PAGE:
Cookies on this website
We use cookies to ensure that we give you the best experience on our website. If you click 'Continue' we'll assume that you are happy to receive all cookies and you won't see this message again. Click 'Find out more' for information on how to change your cookie settings.

LuanaCamposSoares.png

 

Luana is a DPhil student in Eric O’Neill’s lab in collaboration with Francis Szele (DPAG).

Here, Luana talks about her research project and the challenges involved, gives us an insight into her international career journey so far, and discusses her love for teaching and her experience of tutoring for the UNIQ programme. 

What topics are you pursuing in the lab?

My research involves understanding the mechanisms that regulate the maintenance of neural and glioma stem cell populations, specifically the cues that allow a switch from proliferation towards differentiation and tissue commitment. I am currently investigating the role of the protein lectin Galectin-3 and the scaffold protein RASSF1A in this process. We hope to understand whether these protein pathways can be targeted to combat the glioma stem cell pool, which impairs response to treatment.

 Are there any challenges involved?

There are many challenges throughout a PhD, but it has allowed me to professionally grow, taking responsibility for my scientific life and learning how to deal with inherent frustrations. The project is challenging mainly because it involves working with stem cells, which are very delicate and quite new to me. At the same time it is very exciting to see the model working. 

Why does your research matter?

Glioblastomas, the most aggressive type of glioma, have low incidence but poor prognosis. Although extensive research has been made over the past few years, the treatment for this type of brain cancer hasn’t changed since 2005, and tumour recurrence is a major problem. We believe that the glioma stem cell pool present in these patients are partially responsible, and we aim to find ways to target them.

What’s a typical day like in the lab?

The days will vary according to the experiments, but my regular day in the lab involves a lot of planning and studying to best utilise my cells. This year I have particularly enjoyed supervising a master’s student, discussing experiments and results while providing some guidance. And of course there are tea breaks, which is something I have learnt to appreciate in England!

 Tell us about your career so far. 

I am very fortunate to be part of a small percentage of people that have had access to higher education in Brazil; one of the greatest experiences and opportunities of my life. I did my degree in the Sao Paulo State University (UNESP), receiving a bachelor and teaching degree for biology in 2012 and 2013 respectively. At that time I learnt so much about biology and the importance of science for our society. After my undergrad studies, I completed my master’s degree in the A.C. Camargo Cancer Center, which helped me realise that I wanted to pursue cancer research as my field of expertise.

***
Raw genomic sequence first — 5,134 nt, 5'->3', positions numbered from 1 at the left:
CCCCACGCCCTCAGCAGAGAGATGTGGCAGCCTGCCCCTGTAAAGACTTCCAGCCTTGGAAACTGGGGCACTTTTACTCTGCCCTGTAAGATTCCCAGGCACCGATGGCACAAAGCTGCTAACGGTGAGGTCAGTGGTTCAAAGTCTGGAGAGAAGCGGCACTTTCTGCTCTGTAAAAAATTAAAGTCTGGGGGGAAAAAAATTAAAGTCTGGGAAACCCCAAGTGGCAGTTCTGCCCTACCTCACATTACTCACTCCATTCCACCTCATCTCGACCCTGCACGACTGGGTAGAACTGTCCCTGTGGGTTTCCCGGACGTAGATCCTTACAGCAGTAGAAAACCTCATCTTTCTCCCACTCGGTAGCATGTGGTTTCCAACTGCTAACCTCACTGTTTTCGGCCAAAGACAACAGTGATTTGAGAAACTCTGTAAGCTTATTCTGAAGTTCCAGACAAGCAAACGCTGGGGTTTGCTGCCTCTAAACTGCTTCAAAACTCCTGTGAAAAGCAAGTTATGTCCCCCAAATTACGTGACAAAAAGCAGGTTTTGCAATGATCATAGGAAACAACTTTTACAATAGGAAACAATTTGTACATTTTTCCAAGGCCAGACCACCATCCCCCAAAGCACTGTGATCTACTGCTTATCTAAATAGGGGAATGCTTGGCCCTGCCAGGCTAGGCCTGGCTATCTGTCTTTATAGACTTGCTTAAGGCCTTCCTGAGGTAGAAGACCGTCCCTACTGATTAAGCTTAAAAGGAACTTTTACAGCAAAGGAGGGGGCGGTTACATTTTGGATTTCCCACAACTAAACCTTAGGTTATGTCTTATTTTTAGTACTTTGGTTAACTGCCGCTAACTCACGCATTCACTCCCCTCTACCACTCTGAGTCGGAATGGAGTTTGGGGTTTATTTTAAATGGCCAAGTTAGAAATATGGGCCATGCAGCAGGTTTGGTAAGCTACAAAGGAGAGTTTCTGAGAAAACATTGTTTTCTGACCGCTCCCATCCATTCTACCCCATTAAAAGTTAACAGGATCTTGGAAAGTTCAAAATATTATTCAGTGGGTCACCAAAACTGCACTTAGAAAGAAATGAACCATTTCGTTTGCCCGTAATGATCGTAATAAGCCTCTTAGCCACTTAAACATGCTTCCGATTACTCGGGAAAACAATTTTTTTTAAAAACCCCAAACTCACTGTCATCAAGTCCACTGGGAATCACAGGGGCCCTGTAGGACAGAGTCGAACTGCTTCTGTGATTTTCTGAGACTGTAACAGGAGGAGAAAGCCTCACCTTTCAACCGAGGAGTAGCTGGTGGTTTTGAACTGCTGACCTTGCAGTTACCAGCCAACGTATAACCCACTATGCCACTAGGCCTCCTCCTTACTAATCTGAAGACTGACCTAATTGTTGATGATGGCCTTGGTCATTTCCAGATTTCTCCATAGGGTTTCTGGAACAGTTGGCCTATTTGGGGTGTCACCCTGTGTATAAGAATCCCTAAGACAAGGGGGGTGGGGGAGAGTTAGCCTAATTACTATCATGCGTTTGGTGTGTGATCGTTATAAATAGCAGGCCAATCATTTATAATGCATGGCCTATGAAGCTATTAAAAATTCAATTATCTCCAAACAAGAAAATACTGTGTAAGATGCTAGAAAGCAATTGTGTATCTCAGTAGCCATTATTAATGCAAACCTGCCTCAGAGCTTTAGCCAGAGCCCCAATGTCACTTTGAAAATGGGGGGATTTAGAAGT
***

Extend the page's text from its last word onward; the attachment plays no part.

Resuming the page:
Is there any support from others which you have particularly valued?

I’ve had invaluable help from so many people along the way, from family and close friends to academic mentors; it would take more than 60 seconds to list them all! Their help has, and continues to, inspire me to achieve my goals. In addition, since my first degree I have received financial support from the São Paulo Research Foundation (FAPESP) and now in Oxford my research is funded by Clarendon and Cancer Research UK (CRUK). All this support has allowed me to keep pursuing my goals as a scientist.

 You recently helped at the Oncology UNIQ Summer School, running demonstrations on the practical day and leading tutorials for the students. Can you describe the experience?

I have always had a fondness for teaching, which is why I initially took up the teaching degree. I try to be regularly involved with teaching as I feel communicating science to others is crucial to our role as researchers. Most importantly, it could encourage someone to start a career in science had they not had the opportunity. The students on the UNIQ course were very bright and genuinely curious. I really enjoyed their excitement over the small details that we tend to overlook in our day-to-day life in the lab. The whole experience was very gratifying and I would definitely encourage people to get involved.

 Outside of your DPhil and research, what do you do to relax?

I have never been a sporty person (another phrase for lazy), but I have recently started swimming, after encouragement from my housemates, and I now do it as a regular activity. However, what I really enjoy is music, especially playing acoustic guitar to help me relax.